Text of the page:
Federal Minimum Wage

Canada’s Federal Minimum Wage Increases by 7% on April 1: A Comprehensive Overview

On April 1, 2023, Immigration, Refugees and Citizenship Canada (IRCC) made an announcement to increase the federal minimum wage by 7% to $16.65 per hour in order to keep up with inflation. The surge of $1.10 per hour comes after the 6.8% rise in the consumer price index in 2022. Recently, an announcement was made by Employment and Social Development Canada (ESDC), which highlighted the impact it will have on the minimum wage workers in federally-regulated private sectors such as banks, interprovincial transportation, and postal services to name a few.

The Surge in the Federal Minimum Wage

Canada’s Minister of Labour exclusively underlined the significance of taking care of the employees in order to experience exponential growth in the country. He also added that the increase in the federal minimum wage is projected to benefit approximately 26,000 working Canadians who were earning less than $15.55 per hour, the previous federal minimum wage.

See also  Boosting Construction Workers Recognition: Insights from Canada's Federal Budget 2024

With effect from April 1, 2023, the federal minimum wage will be $16.65, a 7% increase from the previous wage rate.

Province/Territory Rate Note(s)
British Columbia $15.65 As of 06/01/2022
Alberta $15.00 As of 06/26/2019
Saskatchewan $13.00 $15.00 on 10/01/2024
Manitoba $13.50 $15.30 on 10/01/2023
Ontario $15.50 As of 10/01/2022
Quebec $14.25 As of 05/01/2022
Newfoundland and Labrador $13.70 $15.00 on 10/01/2023
New Brunswick $13.75 $14.75 on 04/01/2023
Prince Edward Island $14.50 $15.00 on 10/01/2023
Nova Scotia $13.60 $15.00 on 10/01/2023
Northwest Territories $15.20 As of 09/01/2021
Nunavut $16.00 As of 04/01/2020
Yukon $15.70 $16.77 on 04/01/2023

Employment Rights to Protect Newcomers

Canada is touted as one of the most immigrant-friendly countries in the world. It is also known for its established employment rights that protect newcomers from workplace exploitation. Under Canadian Labour Code, these rights allow workers to be entitled to fair compensation and a safe workplace. As a newcomer in Canada, one has a right to information about their rights, an employment agreement, job training, and healthcare services.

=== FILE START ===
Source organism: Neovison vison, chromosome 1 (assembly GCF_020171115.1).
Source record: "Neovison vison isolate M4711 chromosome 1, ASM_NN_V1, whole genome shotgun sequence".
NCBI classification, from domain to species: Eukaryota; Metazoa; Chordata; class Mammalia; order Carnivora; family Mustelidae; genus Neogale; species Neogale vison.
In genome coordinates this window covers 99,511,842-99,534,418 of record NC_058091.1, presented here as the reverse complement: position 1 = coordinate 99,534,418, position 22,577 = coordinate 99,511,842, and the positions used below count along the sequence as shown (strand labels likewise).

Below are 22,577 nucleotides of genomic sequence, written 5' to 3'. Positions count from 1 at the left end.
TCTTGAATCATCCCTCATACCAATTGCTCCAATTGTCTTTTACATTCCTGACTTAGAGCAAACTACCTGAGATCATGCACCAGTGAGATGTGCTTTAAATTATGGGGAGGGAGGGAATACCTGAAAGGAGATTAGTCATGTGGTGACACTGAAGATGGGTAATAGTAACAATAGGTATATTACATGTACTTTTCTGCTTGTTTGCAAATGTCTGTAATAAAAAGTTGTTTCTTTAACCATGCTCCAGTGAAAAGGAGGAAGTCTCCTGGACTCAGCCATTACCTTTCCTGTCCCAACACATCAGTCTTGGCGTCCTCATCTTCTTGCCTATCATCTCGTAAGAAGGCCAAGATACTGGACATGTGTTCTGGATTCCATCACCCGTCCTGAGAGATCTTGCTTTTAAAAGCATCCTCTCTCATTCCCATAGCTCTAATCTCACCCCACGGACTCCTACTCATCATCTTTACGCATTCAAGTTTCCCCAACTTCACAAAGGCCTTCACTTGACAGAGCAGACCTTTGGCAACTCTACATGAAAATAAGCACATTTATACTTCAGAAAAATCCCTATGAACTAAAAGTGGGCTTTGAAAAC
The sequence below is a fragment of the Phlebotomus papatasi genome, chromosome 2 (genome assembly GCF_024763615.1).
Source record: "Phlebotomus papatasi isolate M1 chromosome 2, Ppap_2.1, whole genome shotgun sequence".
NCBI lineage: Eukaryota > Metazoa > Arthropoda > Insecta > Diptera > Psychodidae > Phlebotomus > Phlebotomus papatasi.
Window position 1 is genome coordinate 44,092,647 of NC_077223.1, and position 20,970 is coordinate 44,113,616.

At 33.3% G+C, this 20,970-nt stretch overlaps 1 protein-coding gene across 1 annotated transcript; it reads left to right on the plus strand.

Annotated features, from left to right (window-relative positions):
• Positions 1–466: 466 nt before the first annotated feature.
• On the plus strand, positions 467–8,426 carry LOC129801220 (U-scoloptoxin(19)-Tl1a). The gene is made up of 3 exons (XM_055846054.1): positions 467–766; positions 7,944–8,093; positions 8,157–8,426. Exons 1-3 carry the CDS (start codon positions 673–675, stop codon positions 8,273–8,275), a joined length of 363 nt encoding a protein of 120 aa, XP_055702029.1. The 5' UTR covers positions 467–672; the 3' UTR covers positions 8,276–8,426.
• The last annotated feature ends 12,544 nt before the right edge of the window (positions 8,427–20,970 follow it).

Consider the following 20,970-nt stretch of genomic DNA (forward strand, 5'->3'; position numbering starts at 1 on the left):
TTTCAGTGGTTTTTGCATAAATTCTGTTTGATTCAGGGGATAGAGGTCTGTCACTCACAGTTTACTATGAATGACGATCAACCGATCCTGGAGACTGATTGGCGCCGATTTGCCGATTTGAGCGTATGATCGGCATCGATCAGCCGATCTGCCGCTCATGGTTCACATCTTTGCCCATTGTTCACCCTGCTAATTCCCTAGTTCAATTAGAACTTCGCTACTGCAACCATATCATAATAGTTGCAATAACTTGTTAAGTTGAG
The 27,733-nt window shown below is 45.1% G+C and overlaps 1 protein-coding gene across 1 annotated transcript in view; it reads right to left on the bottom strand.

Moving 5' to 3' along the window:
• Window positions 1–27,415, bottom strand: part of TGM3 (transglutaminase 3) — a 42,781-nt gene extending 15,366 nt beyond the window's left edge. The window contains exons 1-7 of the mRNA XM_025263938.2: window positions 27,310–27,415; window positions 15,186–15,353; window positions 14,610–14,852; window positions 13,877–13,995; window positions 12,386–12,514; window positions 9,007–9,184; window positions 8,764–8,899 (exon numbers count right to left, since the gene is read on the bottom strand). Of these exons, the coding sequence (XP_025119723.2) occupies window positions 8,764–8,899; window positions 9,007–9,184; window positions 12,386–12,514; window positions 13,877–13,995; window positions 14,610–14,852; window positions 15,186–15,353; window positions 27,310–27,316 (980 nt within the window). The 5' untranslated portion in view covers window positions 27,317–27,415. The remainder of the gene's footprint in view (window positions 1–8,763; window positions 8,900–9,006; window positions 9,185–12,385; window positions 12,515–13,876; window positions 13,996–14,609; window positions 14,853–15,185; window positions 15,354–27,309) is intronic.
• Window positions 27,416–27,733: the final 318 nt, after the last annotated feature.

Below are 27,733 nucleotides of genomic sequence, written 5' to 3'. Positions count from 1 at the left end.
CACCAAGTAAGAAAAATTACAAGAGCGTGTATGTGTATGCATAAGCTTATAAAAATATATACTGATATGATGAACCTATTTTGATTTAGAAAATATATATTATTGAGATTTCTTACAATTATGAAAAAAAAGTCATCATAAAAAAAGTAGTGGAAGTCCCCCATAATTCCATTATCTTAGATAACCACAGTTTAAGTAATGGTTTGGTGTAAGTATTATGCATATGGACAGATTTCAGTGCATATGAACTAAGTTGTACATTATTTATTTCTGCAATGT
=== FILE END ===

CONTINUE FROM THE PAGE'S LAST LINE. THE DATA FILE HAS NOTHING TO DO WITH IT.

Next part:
See also  New Brunswick Raises Minimum Wage to $15.30 per Hour

These rights safeguard newcomers from being exploited and mistreated in the workplace.

Employee Mistreatment

Another key point to keep in mind as a newcomer in Canada is that employers cannot ill-treat their employees. Mistreatment at a workplace includes forcing a worker to perform an unsafe or unauthorized job, forcing an employee to work if they are not well or injured, forcing overtime, taking away one’s passport or work permit, or deporting an employee. These actions are considered mistreatment in the eye of Canadian law.

Duty to Accommodate

IRCC expects employers to follow the “duty to accommodate” under the Canada Labour Code. This will help newcomers to conveniently transition into the new work culture. It will also reduce or prevent the chances of workplace discrimination and permit the worker to perform their job. Canada is strictly against any kind of workplace discrimination and identifies 11 grounds of discrimination to avoid any unpleasant situation for a newcomer.

See also  Uncertainty Surrounds Canada's Study Permit Cap: Newfoundland & Labrador Seeks Clarity

Right to Report

If any situation employee feels that they are compensated unfairly or not being treated well, they can report the employment standards office in their respective province.

Add ImmigCanada to Your Google News Feed

Leave a Reply

Your email address will not be published.